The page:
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Mobile Country Codes (MCC) are used in wireless telephone networks (GSM, CDMA, UMTS, etc.) in order to identify the country which a mobile subscriber belongs to.
In order to uniquely identify a mobile subscribers network the MCC is combined with a Mobile Network Code (MNC).
2011, a young woman named Stephanie Shih was working in New York City at Do Something.org, a nonprofit that helps young people start volunteer campaigns.
Shih was responsible for sending out text messages to teen-agers across the country, alerting them to various altruistic opportunities and encouraging them to become involved in their local communities: running food drives, organizing support groups, getting their cafeterias to recycle more.
“A lot of times, when chatting with young people, it’s clear that they just need someone to listen to them,” one counsellor told me. When an agitated friend texts me bad news (a breakup, a layoff, a sudden rent increase), my instinct is to find a positive response to the predicament (“But you didn’t even like him! Thomas Joiner, a psychology professor at Florida State University and one of the country’s leading suicide experts, pointed out another way in which conversational norms can be counterproductive.
“From a clinical standpoint, one common misstep is tiptoeing around issues and treating them like taboos,” he said.
(Crisis Text Line counsellors are free to give a real or assumed first name to people who text in.) It is also regarded as a mistake to embrace teen-age patois too enthusiastically.
The young people who contact Crisis Text Line might be doing so between classes, while waiting in line for the bus, or before soccer practice.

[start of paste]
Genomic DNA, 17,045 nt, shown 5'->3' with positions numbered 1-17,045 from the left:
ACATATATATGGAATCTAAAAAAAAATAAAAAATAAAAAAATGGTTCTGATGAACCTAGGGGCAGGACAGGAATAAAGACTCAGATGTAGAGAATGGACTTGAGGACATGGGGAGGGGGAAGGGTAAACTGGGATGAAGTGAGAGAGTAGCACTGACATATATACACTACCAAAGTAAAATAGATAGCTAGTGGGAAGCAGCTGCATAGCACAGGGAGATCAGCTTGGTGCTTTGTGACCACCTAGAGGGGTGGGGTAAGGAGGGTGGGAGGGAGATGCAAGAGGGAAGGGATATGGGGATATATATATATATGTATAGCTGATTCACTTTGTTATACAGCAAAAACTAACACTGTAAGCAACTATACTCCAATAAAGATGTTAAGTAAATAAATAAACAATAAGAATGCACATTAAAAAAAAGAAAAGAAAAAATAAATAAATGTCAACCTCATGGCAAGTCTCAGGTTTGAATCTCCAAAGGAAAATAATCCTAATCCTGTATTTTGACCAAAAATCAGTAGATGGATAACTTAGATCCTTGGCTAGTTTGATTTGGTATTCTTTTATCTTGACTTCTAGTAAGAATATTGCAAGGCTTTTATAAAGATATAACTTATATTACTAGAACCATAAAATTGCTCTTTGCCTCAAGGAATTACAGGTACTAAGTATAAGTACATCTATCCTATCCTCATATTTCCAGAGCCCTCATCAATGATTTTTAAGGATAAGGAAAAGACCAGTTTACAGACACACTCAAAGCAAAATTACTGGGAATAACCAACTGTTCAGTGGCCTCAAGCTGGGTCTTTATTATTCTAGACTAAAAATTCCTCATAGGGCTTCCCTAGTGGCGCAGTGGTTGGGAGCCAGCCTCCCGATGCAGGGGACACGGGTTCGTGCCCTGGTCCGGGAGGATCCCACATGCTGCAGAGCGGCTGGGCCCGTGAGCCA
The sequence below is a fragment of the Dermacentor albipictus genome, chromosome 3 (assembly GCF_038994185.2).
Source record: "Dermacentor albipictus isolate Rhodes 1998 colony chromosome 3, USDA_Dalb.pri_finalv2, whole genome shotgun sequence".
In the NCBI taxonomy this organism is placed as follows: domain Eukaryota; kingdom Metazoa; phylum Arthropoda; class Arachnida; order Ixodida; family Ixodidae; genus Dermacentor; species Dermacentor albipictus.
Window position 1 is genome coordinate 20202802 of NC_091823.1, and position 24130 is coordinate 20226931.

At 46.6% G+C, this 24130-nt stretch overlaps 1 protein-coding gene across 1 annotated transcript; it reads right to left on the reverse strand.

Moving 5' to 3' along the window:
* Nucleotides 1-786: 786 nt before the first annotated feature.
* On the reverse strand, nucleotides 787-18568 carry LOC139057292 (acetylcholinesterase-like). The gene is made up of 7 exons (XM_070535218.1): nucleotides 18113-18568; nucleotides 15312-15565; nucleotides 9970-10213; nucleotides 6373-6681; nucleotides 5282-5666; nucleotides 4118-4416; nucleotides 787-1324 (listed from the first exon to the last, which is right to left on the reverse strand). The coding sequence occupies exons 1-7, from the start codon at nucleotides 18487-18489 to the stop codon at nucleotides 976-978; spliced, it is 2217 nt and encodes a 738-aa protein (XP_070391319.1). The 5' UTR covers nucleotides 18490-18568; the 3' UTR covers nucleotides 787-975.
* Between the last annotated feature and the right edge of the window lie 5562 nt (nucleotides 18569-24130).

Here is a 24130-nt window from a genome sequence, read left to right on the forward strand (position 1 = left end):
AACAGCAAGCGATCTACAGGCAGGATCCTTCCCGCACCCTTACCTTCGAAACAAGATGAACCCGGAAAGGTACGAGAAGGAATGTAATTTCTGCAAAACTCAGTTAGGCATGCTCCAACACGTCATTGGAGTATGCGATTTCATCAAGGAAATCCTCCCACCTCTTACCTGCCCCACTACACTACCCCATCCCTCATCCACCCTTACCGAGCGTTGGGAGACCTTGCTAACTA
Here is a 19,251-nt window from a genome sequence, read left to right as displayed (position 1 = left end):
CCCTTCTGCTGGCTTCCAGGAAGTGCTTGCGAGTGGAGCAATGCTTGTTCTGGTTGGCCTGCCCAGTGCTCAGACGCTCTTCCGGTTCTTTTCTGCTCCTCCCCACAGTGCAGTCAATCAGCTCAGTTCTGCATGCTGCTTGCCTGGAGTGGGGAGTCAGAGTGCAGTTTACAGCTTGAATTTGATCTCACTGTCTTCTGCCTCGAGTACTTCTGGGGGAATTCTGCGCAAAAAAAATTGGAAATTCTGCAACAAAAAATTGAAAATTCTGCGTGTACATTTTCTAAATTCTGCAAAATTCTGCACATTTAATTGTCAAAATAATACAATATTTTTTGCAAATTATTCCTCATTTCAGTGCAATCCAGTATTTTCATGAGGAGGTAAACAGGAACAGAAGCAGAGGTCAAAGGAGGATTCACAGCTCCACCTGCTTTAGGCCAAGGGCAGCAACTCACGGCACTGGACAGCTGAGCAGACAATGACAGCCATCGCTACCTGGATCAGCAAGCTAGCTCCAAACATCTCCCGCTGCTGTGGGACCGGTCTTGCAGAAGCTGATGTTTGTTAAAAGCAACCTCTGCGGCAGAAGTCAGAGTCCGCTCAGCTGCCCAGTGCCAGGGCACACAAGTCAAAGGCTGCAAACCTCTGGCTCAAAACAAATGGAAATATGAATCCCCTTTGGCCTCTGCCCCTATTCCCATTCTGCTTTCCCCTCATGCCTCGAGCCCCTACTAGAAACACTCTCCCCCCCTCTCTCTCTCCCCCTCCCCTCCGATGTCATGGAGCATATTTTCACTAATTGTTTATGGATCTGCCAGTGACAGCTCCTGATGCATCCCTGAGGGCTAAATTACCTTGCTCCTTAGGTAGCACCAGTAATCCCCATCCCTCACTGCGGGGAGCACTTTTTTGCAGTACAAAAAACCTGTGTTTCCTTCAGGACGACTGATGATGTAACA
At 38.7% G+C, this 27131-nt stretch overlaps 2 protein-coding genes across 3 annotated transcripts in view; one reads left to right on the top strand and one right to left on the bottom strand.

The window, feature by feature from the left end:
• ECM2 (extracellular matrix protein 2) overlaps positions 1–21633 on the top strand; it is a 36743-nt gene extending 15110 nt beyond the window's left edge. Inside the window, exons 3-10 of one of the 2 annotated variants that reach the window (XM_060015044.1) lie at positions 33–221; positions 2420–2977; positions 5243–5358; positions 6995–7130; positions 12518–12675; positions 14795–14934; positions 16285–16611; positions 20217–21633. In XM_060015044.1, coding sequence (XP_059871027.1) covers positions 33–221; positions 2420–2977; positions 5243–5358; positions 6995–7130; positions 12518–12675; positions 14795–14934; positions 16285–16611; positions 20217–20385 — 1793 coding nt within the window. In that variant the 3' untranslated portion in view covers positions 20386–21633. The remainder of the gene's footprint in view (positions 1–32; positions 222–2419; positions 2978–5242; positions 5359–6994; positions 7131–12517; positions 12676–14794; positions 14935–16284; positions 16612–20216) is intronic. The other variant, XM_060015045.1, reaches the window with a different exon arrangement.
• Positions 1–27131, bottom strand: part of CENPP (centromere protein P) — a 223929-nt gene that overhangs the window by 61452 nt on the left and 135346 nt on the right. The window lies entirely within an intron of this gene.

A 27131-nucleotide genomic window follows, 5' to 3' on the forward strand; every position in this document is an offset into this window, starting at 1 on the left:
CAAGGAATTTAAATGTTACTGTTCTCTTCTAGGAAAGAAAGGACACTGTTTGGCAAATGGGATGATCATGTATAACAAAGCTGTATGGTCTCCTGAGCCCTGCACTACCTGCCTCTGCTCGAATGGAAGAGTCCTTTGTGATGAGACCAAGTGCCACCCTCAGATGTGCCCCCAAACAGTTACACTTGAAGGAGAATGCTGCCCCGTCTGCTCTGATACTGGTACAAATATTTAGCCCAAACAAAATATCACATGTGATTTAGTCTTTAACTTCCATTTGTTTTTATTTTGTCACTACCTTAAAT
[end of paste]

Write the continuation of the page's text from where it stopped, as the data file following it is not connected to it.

Silly, prankish responses were not uncommon, but neither were messages of enthusiasm and thanks.
Then, in August, after six months on the job, Shih received a message that left her close to tears for the rest of the day. “He told me not to tell anyone.” A few hours later, another message came: “R u there? The next day, a response came in: “It’s my dad.”Do had no protocol for anything like this, so Shih texted back with the contact information for Rape, Abuse & Incest National Network*)*, the country’s largest anti-sexual-assault organization. “Not knowing if she was safe or had gotten help or would ever get help consumed my thoughts,” Shih told me last fall. “It was like I’d been punched in the stomach.”That week, Lublin and Shih started work on what two years later became Crisis Text Line, the first and only national, 24/7 crisis-intervention hotline to conduct its conversations (the majority of which are with teen-agers) exclusively by text message.
“I sometimes worry that it would come across as too ‘Oh, I got you! Neutral language allows the texter to feel anonymous. But this is precisely what one is not supposed to do when communicating with a teen-ager in crisis.
These people have contacted a stranger for a reason. Often, the conversations are about minor-seeming problems—fights with friends, academic pressure from parents—and the bar for helpfulness is quite low. Nobody ever does that,’ and at other times it’s less explicit; they just want to get everything out, and they provide you with a very, very detailed account.”The etiquette encouraged for counsellors can be surprising. Instead, counsellors are trained to deploy language that at first seems inflammatory: “You must be devastated” is a common refrain; so is “That sounds like torture.” The idea is to validate texters’ feelings and respond in a way that doesn’t belittle them.
But a typo appearing on the cell-phone screen of a distressed teen-ager can undermine the sense of authority he’s looking for.